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Thursday, Jun 30, 2016

Fresh Squeezed

A Florida Politics Blog

Made fresh, never frozen, here's the juice on local and state politics from the staff of The Tampa Tribune and The St. Petersburg Tribune.

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Brandes gets top score from Koch group

TALLAHASSEE – Jeff Brandes, the Republican senator from St. Petersburg known for championing free market ideals and emerging technologies, received the highest score this year on Americans for Prosperity’s Economic Freedom Scorecard.

The Florida Chapter of AFP released the results of its analysis Tuesday, ranking Florida’s 40 state senators and 120 representatives based on 4,300 votes on 59 key economic policy issues during the 2016 legislative session.

Brandes received the highest score, 114.3 percent, earning him the “Champion of Economic Freedom” title that 35 other lawmakers received, all Republican. It’s the third A-plus Brandes has gotten in four years, said Andres Malave, communications director for the non-profit conservative group founded by the Koch brothers.

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Lawyer, child advocate runs for State Senate

TALLAHASSEE -- Pledging to donate his legislative salary to the Tampa YMCA, lawyer¬ and childhood education advocate Bob Buesing has announced his candidacy for the new Senate District 18 seat that emerged from last year’s redistricting lawsuit.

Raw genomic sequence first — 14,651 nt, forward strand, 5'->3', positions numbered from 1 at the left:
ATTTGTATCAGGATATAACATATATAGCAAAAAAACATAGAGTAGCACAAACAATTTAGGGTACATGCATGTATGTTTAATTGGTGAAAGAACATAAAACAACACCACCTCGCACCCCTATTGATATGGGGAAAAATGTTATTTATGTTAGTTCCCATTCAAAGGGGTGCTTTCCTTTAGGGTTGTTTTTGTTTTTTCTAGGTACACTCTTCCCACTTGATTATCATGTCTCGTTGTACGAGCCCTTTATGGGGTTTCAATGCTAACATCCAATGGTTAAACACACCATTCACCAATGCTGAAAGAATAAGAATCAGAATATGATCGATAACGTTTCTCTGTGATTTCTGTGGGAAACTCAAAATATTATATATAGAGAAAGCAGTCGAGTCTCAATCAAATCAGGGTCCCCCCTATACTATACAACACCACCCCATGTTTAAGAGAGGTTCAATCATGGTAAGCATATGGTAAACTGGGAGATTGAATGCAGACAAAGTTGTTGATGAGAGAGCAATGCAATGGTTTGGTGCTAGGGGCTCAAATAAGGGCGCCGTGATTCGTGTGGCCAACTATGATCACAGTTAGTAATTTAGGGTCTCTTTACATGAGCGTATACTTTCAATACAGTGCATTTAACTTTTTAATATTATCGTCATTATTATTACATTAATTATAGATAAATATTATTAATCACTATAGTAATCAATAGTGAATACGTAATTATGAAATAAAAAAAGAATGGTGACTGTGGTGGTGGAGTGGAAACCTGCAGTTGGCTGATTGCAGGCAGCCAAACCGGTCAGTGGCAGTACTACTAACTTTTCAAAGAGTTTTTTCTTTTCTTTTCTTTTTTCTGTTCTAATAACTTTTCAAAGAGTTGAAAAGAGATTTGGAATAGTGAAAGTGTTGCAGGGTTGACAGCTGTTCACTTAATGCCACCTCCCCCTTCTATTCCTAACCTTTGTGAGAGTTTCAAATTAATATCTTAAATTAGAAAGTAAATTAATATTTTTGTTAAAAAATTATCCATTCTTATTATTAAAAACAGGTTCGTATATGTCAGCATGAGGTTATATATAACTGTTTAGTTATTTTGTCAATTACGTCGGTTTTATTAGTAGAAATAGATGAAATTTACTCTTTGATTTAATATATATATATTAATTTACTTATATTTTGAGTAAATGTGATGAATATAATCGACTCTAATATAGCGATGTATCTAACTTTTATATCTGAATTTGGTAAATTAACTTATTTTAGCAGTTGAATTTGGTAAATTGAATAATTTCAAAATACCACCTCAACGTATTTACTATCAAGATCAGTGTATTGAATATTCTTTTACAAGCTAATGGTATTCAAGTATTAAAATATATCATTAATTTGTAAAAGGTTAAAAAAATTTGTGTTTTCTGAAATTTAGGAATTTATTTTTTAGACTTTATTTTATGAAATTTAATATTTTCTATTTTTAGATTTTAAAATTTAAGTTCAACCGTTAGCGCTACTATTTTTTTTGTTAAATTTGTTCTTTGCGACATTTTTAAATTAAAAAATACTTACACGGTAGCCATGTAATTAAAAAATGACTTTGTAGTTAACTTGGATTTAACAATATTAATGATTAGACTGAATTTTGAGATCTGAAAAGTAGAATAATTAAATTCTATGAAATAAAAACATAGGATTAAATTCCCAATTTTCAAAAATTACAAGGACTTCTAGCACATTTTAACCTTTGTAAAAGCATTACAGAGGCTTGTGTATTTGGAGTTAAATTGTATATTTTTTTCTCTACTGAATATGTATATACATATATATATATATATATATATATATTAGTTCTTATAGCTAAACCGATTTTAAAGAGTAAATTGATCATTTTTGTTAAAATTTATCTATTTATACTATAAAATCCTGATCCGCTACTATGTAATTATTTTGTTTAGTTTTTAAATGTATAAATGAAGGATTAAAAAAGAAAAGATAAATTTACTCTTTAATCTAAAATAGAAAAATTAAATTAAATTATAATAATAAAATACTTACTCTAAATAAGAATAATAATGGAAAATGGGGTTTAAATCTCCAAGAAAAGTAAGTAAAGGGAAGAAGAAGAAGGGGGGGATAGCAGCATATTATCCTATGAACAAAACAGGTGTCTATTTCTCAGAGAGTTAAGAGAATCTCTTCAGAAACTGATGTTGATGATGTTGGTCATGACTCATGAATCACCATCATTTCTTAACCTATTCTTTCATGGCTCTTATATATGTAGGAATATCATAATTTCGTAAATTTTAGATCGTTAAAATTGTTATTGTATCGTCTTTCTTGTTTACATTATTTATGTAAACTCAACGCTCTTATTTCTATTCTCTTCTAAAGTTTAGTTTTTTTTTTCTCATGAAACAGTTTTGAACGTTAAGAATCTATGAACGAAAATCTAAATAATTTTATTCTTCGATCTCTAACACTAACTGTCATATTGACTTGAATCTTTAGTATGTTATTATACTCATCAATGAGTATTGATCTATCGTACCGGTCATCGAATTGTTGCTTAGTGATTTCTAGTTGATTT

In a news release, Buesing said there were “too many entrenched career politicians more interested in attaining and moving on to the next stepping stone in their political careers rather than working to improve the lives of their constituents.”

He’s the first Democrat to announce against Rep. Dana Young, a Tampa Republican who has served a similarly aligned House seat for six years.

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Holder knew, early, about Fast and Furious ... but do we care?

Remember the old adage, “It’s not the crime, it’s the cover-up”? Yeah, well, that one might have outlived its usefulness — if it was ever useful in the first place.

The notion gained currency in the early 1970s as a result of clumsy efforts to obfuscate connections to the White House, turning a “third-rate burglary” at the Watergate into a scandal that brought down a president. As it turns out, maybe it wasn’t the cover-up that was so bad; maybe it was the ineptitude of Richard Nixon’s merry henchmen.

When it came to riding out scandals, Bill Clinton’s administration was far tougher, far more skillful and light-years more brazen, possibly because of knowledge gained by a prominent member — then-first lady Hillary Clinton — during her time serving on the staff of the congressional committee investigating Watergate. Deny, divert and delay were honed to a science in the Clinton war room.

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